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How Rush University Medical Center supports its most vulnerable patients amid Covid-19

August 26, 2020

    The Covid-19 epidemic has increased urgency of health-related social needs across the country. The West Side of Chicago is no exception. Rush University Medical Center has responded by ramping up its existing partnerships with community organizations to address the new and exacerbated social needs of its most vulnerable populations.

    Rush recently released a Community Response Playbook outlining its approach. Read on to learn what its response looked like and key lessons from its experience.

    How Rush University Medical Center is addressing the root causes of determinants of health

    About Rush's Community Command Center

    Shortly after the shelter-in-place order went into effect in Illinois, Rush launched the Community Command Center (CCC). The CCC is a coalition of over 50 Rush staff who coordinate to meet patients' social needs. The CCC assists Rush's most vulnerable patients by partnering with community organizations on initiatives focused on key social determinants of health, such as food and housing support.

    The first step to strengthening health equity: Gather input on community needs

    To best serve the communities at high risk of adverse outcomes from the Covid-19 epidemic, Rush wanted to determine the most impactful interventions it could make. To do so, the CCC gathered input using a variety of methods, including:

    • Sending electronic surveys to community members and organizations that Rush has existing relationships with;

    • Surveying Rush employees who work closely with vulnerable patients, such as care managers and community health workers;

    • Seeking feedback from the West Side Covid-19 homeless coalition; and

    • Collecting general information from local news outlets and professional networks.

    The CCC in action: 2 key interventions for social needs

    Once it collected input from stakeholders, Rush deployed several interventions to address the top needs of community members. Below, we highlight two of them.

    1. Social connection supports and mental health treatment

    Rush put in place multiple supports targeted at mitigating social isolation, especially among older patients and caregivers. Its interventions include a twice-a-week telephonic emotional support group led by clinical social workers, friendly outreach calls by volunteers, and online modules about coping and stress.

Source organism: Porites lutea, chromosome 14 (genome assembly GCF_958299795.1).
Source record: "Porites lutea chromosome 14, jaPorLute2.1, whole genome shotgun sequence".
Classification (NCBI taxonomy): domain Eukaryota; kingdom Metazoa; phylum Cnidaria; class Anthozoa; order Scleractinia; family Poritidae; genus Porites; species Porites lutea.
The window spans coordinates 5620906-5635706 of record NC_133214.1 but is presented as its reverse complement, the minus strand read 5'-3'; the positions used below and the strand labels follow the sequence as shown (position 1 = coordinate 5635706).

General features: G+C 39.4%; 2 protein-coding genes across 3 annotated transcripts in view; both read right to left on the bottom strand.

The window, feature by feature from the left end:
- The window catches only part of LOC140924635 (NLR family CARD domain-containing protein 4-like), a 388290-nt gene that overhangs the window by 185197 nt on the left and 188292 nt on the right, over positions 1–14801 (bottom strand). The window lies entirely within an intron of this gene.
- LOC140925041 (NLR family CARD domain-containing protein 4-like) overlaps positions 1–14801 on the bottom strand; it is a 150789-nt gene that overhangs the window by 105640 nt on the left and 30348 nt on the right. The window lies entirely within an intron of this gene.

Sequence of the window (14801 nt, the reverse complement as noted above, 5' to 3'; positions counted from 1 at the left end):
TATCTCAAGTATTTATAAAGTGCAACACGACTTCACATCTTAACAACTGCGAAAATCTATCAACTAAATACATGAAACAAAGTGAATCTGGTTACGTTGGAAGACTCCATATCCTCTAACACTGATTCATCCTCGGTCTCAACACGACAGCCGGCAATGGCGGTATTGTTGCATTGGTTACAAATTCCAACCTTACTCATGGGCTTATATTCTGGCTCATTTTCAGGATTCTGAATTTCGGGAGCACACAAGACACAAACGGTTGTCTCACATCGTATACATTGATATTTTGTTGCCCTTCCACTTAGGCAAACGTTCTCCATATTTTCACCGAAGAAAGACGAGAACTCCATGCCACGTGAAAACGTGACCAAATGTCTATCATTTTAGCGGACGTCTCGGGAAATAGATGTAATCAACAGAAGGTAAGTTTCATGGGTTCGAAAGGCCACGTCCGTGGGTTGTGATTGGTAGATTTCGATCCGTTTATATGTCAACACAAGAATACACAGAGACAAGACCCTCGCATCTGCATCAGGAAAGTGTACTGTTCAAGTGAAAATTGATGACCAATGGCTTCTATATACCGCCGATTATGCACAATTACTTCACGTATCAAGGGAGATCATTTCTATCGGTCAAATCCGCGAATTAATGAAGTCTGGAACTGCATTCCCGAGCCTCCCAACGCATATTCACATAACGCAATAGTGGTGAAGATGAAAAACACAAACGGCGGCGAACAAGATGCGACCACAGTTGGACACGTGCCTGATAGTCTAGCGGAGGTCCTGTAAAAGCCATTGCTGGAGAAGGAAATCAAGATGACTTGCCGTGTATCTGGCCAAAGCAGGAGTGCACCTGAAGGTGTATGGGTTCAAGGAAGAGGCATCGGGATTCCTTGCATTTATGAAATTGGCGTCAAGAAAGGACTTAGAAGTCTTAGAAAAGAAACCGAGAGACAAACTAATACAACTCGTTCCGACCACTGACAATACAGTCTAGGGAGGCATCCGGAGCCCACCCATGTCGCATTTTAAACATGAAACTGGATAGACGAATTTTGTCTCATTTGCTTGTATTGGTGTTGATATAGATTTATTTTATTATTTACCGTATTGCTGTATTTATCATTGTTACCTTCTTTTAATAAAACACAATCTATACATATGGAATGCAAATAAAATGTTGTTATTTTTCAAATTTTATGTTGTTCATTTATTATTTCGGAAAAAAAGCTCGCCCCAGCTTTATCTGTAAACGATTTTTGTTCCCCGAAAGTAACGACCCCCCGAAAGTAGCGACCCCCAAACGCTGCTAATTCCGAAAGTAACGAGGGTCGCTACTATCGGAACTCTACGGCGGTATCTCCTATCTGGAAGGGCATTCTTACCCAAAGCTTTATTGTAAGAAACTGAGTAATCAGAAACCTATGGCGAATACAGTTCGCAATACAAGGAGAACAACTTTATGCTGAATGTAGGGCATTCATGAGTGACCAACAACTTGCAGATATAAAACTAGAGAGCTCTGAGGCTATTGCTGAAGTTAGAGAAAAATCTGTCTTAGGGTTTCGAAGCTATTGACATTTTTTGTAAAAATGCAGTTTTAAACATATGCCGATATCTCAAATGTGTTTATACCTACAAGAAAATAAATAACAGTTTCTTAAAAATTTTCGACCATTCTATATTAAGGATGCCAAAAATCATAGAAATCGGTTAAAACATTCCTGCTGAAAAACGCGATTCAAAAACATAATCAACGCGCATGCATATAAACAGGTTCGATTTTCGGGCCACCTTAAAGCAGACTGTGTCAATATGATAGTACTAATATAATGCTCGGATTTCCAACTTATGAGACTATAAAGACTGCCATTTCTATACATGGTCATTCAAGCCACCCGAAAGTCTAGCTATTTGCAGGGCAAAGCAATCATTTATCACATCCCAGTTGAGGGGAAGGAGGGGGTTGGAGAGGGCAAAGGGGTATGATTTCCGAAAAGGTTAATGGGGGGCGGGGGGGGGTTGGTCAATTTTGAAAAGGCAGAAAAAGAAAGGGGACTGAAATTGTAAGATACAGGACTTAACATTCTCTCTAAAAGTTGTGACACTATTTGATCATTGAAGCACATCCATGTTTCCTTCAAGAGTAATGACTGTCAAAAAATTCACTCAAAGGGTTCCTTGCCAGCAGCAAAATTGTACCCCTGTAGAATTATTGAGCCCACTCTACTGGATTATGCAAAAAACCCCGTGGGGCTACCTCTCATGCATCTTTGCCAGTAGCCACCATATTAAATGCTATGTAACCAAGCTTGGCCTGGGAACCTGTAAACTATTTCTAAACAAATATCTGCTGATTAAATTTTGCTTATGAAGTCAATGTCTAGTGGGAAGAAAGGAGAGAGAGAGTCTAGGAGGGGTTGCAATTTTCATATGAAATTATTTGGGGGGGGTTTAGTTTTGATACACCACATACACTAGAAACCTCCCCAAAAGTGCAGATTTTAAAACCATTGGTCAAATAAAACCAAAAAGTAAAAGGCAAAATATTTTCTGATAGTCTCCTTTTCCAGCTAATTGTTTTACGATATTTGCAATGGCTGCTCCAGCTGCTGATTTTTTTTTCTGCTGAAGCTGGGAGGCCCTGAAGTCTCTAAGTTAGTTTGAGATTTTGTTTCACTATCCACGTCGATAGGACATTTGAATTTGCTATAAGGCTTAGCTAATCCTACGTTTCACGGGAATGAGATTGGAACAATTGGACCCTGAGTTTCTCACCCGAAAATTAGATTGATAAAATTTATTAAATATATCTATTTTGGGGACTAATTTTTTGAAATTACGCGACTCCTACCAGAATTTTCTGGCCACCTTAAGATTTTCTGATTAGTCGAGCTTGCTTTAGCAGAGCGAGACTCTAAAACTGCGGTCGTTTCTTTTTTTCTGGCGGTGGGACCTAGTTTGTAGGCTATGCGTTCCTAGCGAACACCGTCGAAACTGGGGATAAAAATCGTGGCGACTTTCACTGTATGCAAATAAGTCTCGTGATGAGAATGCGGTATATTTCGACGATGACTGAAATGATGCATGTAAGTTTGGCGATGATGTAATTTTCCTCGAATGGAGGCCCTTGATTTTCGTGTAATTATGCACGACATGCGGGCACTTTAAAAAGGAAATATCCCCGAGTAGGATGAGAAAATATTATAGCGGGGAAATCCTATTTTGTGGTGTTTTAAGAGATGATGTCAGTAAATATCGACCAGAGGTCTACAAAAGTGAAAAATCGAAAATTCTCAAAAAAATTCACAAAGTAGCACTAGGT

To ensure the community is aware of these resources, Rush informs patients about the support groups on its website and in e-newsletters. Care managers also share the resources with their patients when appropriate. And to assist in getting the intervention off the ground, Rush recruited medical students and volunteers to conduct outreach to older adults.

    2. Emergency food support

    Rush is leveraging its existing food security leadership group, as well as its own volunteers. Its team works with a local organization called Top Box Foods to safely deliver boxes of food. Participating individuals receive at least two weeks of fresh produce and shelf-stable food.

    To identify potential participants, volunteers reach out to patients who have a West Side zip code, are over age 60, and attend a church engaged with Rush's community outreach program. During the calls, the volunteers will confirm if the individual is experiencing food insecurity, provide information about the food pantry, and link them to resources to apply for SNAP or Meals on Wheels.

    Lessons learned from Rush's community response

    Rush's robust community partnerships and longstanding commitments to health equity allowed it to quickly scale support for vulnerable patients during Covid-19. If your organization is looking meet the social needs of your patient populations, be sure to:

    1. Lean on existing community partnerships to gather information about your community's top needs; and

    2. Invite those same partners to the table when making critical decisions about where to allocate resources.

    "Critical to this effort was setting the table with everyone because we can think better as a group," said David Ansell, Rush's SVP of community health equity and associate provost of community affairs. "It's a table to which everyone is invited. As problems have risen in the morning, we've tried to solve them in the afternoon."

    To see additional details about these and other interventions, read Rush's full playbook or watch their recent webinar.

    How Rush University Medical Center is addressing the root causes of social determinants of health


    Rush University Medical Center is a 664-bed academic medical center and Level II Trauma Center located on the West Side of Chicago. Rush and their community partners are at the forefront of innovative approaches to address the social determinants of health. They graciously met with our experts to share what they’ve learned.

    Watch these five videos to hear their experiences firsthand.

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